Latest Inbreeding Stories
An article recently published in the Journal of Mammalogy, Volume 94 Issue 6 focuses on the struggling Florida manatee population and analyzes the factors pertaining to their decline.
Researchers at the University of Bonn investigate 1 of the oldest mysteries of plant breeding
Ethiopian wolf populations are genetically fragmenting, scientists say. This is cause for concern because the Ethiopian wolf is the world's rarest canine and fewer than 500 of Africa's only wolf species remain in the wild.
In a new study, an international team of researchers has investigated the genetic diversity of the koala population and found through both historical and modern samples that the species has had a relatively low level of diversity for the past 120 years.
In what could be the ultimate act of feminism, wild female North American pit vipers have been shown to give birth without mating.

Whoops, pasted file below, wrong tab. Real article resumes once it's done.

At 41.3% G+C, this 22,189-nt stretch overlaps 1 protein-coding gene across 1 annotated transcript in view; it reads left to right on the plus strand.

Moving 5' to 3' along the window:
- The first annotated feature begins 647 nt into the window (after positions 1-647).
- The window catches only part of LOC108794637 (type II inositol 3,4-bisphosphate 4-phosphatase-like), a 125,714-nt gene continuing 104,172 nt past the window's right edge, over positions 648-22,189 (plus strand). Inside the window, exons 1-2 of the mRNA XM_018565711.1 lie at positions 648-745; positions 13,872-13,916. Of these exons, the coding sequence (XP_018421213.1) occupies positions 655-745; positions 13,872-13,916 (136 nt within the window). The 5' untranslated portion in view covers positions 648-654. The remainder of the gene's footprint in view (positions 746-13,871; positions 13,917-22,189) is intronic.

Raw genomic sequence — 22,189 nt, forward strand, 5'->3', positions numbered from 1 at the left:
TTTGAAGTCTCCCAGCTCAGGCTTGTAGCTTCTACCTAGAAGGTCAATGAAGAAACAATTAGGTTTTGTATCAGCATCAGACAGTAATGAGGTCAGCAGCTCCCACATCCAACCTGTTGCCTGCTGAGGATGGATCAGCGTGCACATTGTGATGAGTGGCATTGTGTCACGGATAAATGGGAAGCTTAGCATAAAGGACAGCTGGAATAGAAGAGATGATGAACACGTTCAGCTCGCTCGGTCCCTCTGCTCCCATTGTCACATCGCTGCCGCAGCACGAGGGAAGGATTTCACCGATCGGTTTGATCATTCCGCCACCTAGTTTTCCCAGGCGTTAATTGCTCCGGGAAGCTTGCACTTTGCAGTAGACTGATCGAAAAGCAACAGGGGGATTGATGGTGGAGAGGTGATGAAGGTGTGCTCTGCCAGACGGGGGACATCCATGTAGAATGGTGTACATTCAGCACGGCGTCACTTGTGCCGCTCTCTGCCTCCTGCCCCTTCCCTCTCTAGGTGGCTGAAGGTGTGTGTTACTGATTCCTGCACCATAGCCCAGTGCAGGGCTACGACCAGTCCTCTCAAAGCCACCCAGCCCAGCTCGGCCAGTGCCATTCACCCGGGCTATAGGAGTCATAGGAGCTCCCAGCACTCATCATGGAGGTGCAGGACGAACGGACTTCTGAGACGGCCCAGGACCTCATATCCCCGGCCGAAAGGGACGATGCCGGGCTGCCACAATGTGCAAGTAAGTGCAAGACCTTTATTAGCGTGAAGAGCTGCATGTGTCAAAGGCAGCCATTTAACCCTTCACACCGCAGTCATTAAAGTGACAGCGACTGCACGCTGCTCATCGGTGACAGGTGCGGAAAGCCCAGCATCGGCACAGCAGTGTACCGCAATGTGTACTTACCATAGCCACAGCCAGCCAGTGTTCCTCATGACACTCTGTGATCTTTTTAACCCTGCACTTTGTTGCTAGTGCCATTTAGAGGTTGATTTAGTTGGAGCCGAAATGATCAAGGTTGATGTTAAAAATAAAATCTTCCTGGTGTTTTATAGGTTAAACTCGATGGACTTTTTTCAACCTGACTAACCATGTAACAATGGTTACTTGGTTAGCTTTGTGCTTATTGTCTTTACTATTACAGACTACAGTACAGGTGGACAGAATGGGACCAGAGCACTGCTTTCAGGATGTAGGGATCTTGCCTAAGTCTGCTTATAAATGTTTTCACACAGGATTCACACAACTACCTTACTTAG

In what should have been a happy occasion, the celebration of twin mountain lions’ birth, officials with the National Park Service were tempered by the discovery that two kittens -- a male and female -- are the second documented case of inbreeding at the Santa Monica Mountains National Recreation Area.
By mating with nearly 100 males, queen bees on isolated islands avoid inbreeding and keep colonies healthy.
With a 95 percent genomic similarity to humans, mice have long been used to learn about the genetic causes of human disease.
In order to breed new varieties of corn with a higher yield faster than ever before, researchers at the University of Hohenheim in Stuttgart, Germany, and other institutions are relying on a trick: early selection of the most promising parent plants based on their chemical and genetic makeup, as well as on new statistical analysis procedures.
A new National Oceanographic and Atmospheric Administration (NOAA) study has raised concerns that killer whales in the Puget Sound could be facing a loss of genetic diversity due to inbreeding.
- A young chicken: also used as a pet name for children.